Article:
Renée Newman, author of The Diamond Handbook, agrees there is a place for synthetic diamonds in the industry, but says the use of them largely depends on the buyer’s needs.
“If you’re a consumer looking for a large stone at a modest price point, synthetics are an option,” she says. “If you want a diamond you can pass on for generations that will maintain—or possibly increase—in value, then you’d want a natural diamond.”
In regards to transparency, Newman also emphasizes the need to use clear language to avoid confusion with consumers and stresses the need for complete disclosure.
“Consumers should know in advance that, historically, manmade rubies, sapphires, emeralds, and diamonds, decrease in value after they’ve been introduced because they’re so available and no longer rare. But, as long as everything is disclosed, synthetics are fine.”
This notion of disclosure was another sentiment heard echoed through the halls of the Sands. Everyone seemed in agreement: now more than ever, consumers want to know the history and origin of the stones they purchase.
“The mindset of buyers—both within the industry and buying from the industry—is changing, and consumers increasingly want to know where their stones originated,” says Samantha Larson, director of gemstones with Stuller. “Origin stories are holding people throughout the supply chain accountable for good people practices, good facility practices (in cutting houses), good business practices, and responsible earth practices.”
The global effect of the diamond industry was explored by event’s keynote speaker, President Mokgweetsi Eric Keabetswe Masisi of the Republic of Botswana. The diamond industry, he said, has transformed his nation’s economy, with proceeds from the country’s partnership with De Beers being invested into infrastructure, schools, roads, and hospitals.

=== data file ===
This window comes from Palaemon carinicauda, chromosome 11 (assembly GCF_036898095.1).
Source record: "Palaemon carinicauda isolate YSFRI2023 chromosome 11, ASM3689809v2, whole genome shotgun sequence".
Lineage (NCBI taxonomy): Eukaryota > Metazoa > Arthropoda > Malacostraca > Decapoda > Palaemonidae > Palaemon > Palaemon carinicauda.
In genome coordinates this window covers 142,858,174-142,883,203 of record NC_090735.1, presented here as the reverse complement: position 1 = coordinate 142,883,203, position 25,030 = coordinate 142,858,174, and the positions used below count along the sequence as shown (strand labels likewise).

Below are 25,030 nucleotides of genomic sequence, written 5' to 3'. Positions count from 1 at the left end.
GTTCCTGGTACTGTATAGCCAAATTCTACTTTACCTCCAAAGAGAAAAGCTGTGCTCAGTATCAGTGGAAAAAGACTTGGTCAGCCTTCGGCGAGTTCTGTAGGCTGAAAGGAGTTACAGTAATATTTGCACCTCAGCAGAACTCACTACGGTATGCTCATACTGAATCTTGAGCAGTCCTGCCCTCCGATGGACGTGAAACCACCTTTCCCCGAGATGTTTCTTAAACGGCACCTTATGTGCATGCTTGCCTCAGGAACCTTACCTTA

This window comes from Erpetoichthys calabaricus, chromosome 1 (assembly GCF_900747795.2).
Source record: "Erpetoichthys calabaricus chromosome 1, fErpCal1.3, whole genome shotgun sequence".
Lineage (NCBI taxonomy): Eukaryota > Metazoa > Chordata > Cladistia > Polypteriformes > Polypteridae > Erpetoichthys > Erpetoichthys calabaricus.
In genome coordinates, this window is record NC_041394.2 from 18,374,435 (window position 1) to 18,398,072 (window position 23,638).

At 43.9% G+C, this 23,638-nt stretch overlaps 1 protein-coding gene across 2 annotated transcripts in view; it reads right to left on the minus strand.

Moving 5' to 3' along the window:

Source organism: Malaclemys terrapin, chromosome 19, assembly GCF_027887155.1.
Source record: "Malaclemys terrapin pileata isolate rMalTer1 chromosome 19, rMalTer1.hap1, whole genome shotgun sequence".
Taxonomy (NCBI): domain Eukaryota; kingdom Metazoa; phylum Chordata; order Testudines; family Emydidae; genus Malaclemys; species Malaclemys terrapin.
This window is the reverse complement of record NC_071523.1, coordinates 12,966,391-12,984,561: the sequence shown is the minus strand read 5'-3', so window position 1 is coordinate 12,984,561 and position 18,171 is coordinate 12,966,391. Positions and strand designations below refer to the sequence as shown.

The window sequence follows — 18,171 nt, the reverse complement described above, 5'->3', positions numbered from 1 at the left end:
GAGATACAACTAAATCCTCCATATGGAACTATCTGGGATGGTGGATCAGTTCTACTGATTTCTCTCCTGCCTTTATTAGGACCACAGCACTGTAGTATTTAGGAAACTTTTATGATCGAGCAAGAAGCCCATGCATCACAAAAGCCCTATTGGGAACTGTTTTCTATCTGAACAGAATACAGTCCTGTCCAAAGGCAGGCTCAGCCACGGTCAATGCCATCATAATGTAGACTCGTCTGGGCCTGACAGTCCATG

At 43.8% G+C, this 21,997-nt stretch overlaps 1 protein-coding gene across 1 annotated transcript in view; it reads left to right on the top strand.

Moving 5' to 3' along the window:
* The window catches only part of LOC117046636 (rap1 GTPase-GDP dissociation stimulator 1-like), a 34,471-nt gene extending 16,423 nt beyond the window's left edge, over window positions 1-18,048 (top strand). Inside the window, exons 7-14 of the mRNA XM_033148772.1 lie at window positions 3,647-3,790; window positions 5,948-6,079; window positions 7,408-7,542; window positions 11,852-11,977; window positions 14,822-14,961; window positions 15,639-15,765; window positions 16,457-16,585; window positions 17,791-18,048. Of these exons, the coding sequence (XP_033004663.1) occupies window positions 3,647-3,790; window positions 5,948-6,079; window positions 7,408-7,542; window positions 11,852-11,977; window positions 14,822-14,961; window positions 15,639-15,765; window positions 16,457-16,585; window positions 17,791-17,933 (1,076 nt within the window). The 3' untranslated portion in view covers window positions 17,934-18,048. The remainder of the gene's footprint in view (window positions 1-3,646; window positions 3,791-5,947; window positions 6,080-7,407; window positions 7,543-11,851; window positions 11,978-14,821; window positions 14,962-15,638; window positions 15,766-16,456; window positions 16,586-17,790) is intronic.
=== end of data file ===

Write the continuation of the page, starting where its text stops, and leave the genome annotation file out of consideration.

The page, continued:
“Knowing the origin of a stone allows us to make greater relationships with both sides of the business,” says Larson. “We, as an industry, are opening the eyes of our clients to places around the world, giving them a look into a different way of life with centuries’ old techniques passed down through generations and even spotlighting indigenous people, plants, and animals now benefitting from a larger global platform.”
When it came down to buying, many exhibitors noted this year’s shoppers were driven, focused, and practical.
“Going into the show, we knew both Canadian and U.S. retailer participation would be off in a noticeable way,” says Dubrovsky. “Our pre-show calls to our Canadian retailers showed a good 20 per cent decrease versus the year prior. That said, those that would be attending would be serious participants looking to accomplish specific goals. The ‘looky loos’ were staying away.”
“Buyers were buying for specific needs only—and those needs were retailer specific,” he adds. “No one was spending foolishly. The dollars had to address a true need and were pre-planned.”
Wasylyshyn notes an increasing number of exhibitors made allowances to increase the profits turned on the show floor.
“Designer Lilian Jensen from Customgold and Creative Goldsmiths told me many of their vendors had reduced or eliminated minimum purchases, signalling a subtle shift toward a buyer’s market,” he says.
Brenda Benzekry of Montréal-based Italgem Steel agrees, adding shoppers at this year’s shows tended to gravitate toward exclusive, luxurious items within conservative price points.
“Buyers viewed products reflecting quality and uniqueness while retaining their budget cost-efficiency,” she says.
When it came to this year’s trends, shoppers were open to and curious about what consumers would be on the hunt for in the coming seasons.
“This year, retailers seemed focused on moving their collections and brands forward and looking for quality and where the trends are heading,” says Neuwirth Traurig. “They showed keen interest in finishing and detailing and a thirst for information. Many were ready to jump ahead, go outside the box, and bring in new colour combinations, stone shapes, and textured designs.”